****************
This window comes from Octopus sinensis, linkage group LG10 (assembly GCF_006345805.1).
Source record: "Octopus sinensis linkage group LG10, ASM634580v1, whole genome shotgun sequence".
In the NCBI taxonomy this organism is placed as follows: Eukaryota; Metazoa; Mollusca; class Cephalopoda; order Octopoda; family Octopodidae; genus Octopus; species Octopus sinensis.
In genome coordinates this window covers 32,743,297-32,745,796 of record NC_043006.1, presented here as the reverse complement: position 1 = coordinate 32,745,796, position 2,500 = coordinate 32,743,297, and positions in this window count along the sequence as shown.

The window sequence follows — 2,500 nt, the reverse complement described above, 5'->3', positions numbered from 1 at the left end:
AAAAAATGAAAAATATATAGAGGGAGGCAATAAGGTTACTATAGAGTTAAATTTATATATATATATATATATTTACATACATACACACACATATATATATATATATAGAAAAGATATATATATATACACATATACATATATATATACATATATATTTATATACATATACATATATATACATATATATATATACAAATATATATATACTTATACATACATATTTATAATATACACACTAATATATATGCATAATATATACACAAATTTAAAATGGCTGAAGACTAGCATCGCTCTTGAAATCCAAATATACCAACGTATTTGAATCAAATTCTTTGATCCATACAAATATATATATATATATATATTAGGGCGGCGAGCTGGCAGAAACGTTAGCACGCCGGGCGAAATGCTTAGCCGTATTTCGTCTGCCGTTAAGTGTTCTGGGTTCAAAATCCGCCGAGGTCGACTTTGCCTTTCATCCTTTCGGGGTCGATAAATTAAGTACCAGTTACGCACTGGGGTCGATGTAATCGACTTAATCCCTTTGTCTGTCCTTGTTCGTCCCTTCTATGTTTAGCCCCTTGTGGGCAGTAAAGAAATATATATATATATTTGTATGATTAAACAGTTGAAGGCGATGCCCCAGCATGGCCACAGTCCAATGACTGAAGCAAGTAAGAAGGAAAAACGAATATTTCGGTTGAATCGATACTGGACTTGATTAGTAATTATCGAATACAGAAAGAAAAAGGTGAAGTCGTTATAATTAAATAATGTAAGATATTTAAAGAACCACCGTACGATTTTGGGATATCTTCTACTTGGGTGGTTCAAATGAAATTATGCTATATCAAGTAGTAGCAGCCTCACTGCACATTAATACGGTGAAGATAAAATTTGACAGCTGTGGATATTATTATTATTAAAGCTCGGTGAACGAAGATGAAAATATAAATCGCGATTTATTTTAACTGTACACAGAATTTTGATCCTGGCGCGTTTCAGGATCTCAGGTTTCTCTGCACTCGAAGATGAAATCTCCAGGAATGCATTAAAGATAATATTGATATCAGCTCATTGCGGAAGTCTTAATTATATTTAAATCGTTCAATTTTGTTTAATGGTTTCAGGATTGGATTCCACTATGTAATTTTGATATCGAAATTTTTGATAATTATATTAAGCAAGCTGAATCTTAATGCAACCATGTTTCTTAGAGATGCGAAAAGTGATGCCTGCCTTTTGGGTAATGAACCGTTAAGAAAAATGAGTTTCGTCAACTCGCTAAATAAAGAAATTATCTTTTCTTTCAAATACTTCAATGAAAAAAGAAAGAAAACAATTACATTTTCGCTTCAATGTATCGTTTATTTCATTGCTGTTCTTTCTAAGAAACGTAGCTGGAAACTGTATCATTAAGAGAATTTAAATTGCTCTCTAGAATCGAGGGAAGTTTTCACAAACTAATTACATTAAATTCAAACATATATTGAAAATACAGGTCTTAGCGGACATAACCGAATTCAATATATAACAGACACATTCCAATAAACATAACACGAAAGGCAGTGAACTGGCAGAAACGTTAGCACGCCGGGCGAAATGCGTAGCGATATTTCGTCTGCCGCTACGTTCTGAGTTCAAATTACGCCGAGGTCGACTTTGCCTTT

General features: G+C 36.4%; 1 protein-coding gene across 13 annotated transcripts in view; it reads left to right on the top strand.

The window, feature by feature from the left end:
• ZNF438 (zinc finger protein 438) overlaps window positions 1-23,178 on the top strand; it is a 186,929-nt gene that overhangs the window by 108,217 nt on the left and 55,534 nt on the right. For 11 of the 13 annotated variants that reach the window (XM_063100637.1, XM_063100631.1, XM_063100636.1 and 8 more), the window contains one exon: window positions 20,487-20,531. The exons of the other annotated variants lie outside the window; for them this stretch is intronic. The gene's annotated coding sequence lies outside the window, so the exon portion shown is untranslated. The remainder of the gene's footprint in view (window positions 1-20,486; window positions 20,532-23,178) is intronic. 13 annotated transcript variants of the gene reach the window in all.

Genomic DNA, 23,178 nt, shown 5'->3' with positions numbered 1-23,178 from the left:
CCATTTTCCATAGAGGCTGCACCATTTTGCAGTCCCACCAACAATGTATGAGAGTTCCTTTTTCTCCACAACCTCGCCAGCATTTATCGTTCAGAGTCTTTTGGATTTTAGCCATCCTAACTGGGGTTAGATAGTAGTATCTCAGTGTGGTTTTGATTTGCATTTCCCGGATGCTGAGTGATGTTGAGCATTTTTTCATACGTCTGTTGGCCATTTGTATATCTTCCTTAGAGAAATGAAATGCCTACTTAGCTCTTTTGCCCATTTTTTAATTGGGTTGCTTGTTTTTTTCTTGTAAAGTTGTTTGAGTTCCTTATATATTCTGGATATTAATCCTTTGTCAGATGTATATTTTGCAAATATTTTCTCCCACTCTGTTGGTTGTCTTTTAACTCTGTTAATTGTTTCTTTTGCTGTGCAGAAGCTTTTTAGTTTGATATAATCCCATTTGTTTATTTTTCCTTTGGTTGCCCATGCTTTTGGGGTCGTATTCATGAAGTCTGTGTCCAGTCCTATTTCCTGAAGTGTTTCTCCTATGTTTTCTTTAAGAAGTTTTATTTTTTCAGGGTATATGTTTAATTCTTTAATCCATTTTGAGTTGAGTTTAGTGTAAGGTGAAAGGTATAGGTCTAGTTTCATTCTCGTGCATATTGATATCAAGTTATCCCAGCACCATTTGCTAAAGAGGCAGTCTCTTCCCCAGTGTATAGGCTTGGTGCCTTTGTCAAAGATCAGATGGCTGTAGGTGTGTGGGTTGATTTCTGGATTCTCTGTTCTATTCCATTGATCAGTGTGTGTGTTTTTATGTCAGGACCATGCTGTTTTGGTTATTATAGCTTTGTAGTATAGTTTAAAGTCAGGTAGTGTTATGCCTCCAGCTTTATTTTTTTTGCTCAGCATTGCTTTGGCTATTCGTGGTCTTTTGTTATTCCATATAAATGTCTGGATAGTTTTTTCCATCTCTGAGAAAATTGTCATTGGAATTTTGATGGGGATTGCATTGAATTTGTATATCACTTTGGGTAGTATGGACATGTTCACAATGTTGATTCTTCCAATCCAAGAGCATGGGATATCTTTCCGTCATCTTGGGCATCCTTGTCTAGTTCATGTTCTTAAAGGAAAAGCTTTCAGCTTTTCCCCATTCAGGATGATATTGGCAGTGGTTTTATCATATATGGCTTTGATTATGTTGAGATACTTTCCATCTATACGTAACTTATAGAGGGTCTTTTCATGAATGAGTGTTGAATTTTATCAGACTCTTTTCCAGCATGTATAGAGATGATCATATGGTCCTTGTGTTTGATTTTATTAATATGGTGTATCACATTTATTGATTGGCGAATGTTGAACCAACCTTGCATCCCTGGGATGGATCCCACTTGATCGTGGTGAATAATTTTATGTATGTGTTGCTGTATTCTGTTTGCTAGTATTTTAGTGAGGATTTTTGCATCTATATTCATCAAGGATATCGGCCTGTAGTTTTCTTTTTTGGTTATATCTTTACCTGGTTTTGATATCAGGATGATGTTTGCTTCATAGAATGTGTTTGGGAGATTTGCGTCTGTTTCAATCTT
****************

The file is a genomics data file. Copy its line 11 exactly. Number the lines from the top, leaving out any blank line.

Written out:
CCATTTTCCATAGAGGCTGCACCATTTTGCAGTCCCACCAACAATGTATGAGAGTTCCTTTTTCTCCACAACCTCGCCAGCATTTATCGTTCAGAGTCTTTTGGATTTTAGCCATCCTAACTGGGGTTAGATAGTAGTATCTCAGTGTGGTTTTGATTTGCATTTCCCGGATGCTGAGTGATGTTGAGCATTTTTTCATACGTCTGTTGGCCATTTGTATATCTTCCTTAGAGAAATGAAATGCCTACTTAGCTCTTTTGCCCATTTTTTAATTGGGTTGCTTGTTTTTTTCTTGTAAAGTTGTTTGAGTTCCTTATATATTCTGGATATTAATCCTTTGTCAGATGTATATTTTGCAAATATTTTCTCCCACTCTGTTGGTTGTCTTTTAACTCTGTTAATTGTTTCTTTTGCTGTGCAGAAGCTTTTTAGTTTGATATAATCCCATTTGTTTATTTTTCCTTTGGTTGCCCATGCTTTTGGGGTCGTATTCATGAAGTCTGTGTCCAGTCCTATTTCCTGAAGTGTTTCTCCTATGTTTTCTTTAAGAAGTTTTATTTTTTCAGGGTATATGTTTAATTCTTTAATCCATTTTGAGTTGAGTTTAGTGTAAGGTGAAAGGTATAGGTCTAGTTTCATTCTCGTGCATATTGATATCAAGTTATCCCAGCACCATTTGCTAAAGAGGCAGTCTCTTCCCCAGTGTATAGGCTTGGTGCCTTTGTCAAAGATCAGATGGCTGTAGGTGTGTGGGTTGATTTCTGGATTCTCTGTTCTATTCCATTGATCAGTGTGTGTGTTTTTATGTCAGGACCATGCTGTTTTGGTTATTATAGCTTTGTAGTATAGTTTAAAGTCAGGTAGTGTTATGCCTCCAGCTTTATTTTTTTTGCTCAGCATTGCTTTGGCTATTCGTGGTCTTTTGTTATTCCATATAAATGTCTGGATAGTTTTTTCCATCTCTGAGAAAATTGTCATTGGAATTTTGATGGGGATTGCATTGAATTTGTATATCACTTTGGGTAGTATGGACATGTTCACAATGTTGATTCTTCCAATCCAAGAGCATGGGATATCTTTCCGTCATCTTGGGCATCCTTGTCTAGTTCATGTTCTTAAAGGAAAAGCTTTCAGCTTTTCCCCATTCAGGATGATATTGGCAGTGGTTTTATCATATATGGCTTTGATTATGTTGAGATACTTTCCATCTATACGTAACTTATAGAGGGTCTTTTCATGAATGAGTGTTGAATTTTATCAGACTCTTTTCCAGCATGTATAGAGATGATCATATGGTCCTTGTGTTTGATTTTATTAATATGGTGTATCACATTTATTGATTGGCGAATGTTGAACCAACCTTGCATCCCTGGGATGGATCCCACTTGATCGTGGTGAATAATTTTATGTATGTGTTGCTGTATTCTGTTTGCTAGTATTTTAGTGAGGATTTTTGCATCTATATTCATCAAGGATATCGGCCTGTAGTTTTCTTTTTTGGTTATATCTTTACCTGGTTTTGATATCAGGATGATGTTTGCTTCATAGAATGTGTTTGGGAGATTTGCGTCTGTTTCAATCTT